U.S. Loosens Controls on|Missile Technology to India

     WASHINGTON (CN) – U.S. firms may send sensitive missile technology to nine Indian entities without applying for an export license, under new U.S. Bureau of Industry and Security rules. The Indian entities are civil space, defense and high tech research centers developing a missile capable of striking targets anywhere in Pakistan and China.

     President Obama and Indian Prime Minister Dr. Manmohan Singh issued a bilateral statement in November announcing deeper ties between the two countries, particularly in the trade of high-technology defense items and the support of the U.S. for India’s bid to obtain a permanent seat on the United Nations Security Council.
     The Bureau of Industry and Security also has removed India from the list of nations considered not to be cooperating with international protocols on the control of nuclear, chemical and biological and missile technology, which changes the agency’s presumption of denial of applications for export licenses in those areas to a neutral consideration of the application.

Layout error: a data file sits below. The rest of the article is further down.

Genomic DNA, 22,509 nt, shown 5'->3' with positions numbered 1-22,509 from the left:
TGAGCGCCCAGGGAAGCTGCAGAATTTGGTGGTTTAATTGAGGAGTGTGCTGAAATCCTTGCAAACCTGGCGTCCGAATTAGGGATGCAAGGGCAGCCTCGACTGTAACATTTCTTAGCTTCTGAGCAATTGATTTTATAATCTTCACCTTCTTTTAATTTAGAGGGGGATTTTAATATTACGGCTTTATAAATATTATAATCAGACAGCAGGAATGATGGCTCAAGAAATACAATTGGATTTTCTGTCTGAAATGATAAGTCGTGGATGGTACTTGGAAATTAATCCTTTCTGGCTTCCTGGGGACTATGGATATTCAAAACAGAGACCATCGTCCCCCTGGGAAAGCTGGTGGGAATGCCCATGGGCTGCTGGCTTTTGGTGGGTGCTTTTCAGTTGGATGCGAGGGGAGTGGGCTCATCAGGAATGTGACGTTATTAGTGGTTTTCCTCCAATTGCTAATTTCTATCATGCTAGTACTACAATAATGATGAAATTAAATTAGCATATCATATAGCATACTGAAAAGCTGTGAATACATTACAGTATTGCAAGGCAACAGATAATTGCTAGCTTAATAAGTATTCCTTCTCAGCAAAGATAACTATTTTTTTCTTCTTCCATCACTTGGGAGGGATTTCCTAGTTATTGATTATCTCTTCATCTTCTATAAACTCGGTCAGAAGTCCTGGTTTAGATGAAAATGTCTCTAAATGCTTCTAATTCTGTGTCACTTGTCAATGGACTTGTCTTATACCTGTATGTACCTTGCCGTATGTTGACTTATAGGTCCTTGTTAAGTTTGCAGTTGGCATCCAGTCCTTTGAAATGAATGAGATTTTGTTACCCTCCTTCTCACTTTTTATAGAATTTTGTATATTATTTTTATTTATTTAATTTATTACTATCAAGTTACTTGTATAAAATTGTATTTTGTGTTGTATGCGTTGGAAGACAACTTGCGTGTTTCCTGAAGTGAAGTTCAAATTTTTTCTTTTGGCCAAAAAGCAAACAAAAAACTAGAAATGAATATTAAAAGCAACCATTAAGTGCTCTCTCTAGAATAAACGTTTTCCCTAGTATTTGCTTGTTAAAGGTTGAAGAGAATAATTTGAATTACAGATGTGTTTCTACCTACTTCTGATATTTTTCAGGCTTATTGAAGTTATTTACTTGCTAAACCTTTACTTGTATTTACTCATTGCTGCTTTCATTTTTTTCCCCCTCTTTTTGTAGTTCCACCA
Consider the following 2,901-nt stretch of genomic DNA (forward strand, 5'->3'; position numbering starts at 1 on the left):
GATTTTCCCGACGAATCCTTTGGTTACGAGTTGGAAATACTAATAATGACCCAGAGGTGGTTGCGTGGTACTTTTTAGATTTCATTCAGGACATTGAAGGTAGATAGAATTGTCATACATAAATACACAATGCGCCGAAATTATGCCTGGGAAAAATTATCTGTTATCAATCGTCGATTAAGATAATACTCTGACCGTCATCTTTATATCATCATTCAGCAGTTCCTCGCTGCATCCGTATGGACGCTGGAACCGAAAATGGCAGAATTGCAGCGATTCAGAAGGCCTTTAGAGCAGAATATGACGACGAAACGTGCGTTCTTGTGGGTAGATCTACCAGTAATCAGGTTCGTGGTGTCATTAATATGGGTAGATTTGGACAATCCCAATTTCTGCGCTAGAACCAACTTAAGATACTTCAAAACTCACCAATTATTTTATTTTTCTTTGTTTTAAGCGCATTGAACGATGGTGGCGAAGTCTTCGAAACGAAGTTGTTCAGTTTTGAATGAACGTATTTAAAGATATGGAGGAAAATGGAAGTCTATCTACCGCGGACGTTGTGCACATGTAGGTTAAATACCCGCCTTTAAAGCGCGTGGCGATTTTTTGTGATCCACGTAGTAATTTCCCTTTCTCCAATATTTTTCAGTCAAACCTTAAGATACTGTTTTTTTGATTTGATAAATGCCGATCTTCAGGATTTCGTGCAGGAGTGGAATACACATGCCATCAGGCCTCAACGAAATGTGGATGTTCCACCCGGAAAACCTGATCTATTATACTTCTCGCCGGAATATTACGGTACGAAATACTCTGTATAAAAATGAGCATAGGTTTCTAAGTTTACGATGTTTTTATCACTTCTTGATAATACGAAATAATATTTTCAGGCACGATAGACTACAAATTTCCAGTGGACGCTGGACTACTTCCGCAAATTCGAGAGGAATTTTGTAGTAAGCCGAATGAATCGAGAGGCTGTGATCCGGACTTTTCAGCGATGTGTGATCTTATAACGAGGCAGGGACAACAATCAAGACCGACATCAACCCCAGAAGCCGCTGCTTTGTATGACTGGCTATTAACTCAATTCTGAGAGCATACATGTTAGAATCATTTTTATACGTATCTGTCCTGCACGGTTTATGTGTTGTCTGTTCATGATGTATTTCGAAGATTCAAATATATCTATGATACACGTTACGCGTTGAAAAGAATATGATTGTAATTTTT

The principal beneficiary of these changes is Bharat Dynamics Limited, the manufacturer of the Agni Intercontinental Range Ballistic Missile used by the Indian Army, four sub units of the Indian Space Research Organization, and four subunits of the Defense Research and Development Organization.
     The project the nine entities are working on is the Agni V intercontinental ballistic missile, which is expected to have a range of up to 3,500 miles, giving the Indian armed forces the ability to strike targets anywhere in Pakistan and as far away as Beijing, China.
     The Times of India reported in February that the Indian Ministry of Defense hopes to test fire the Agni V early this year.

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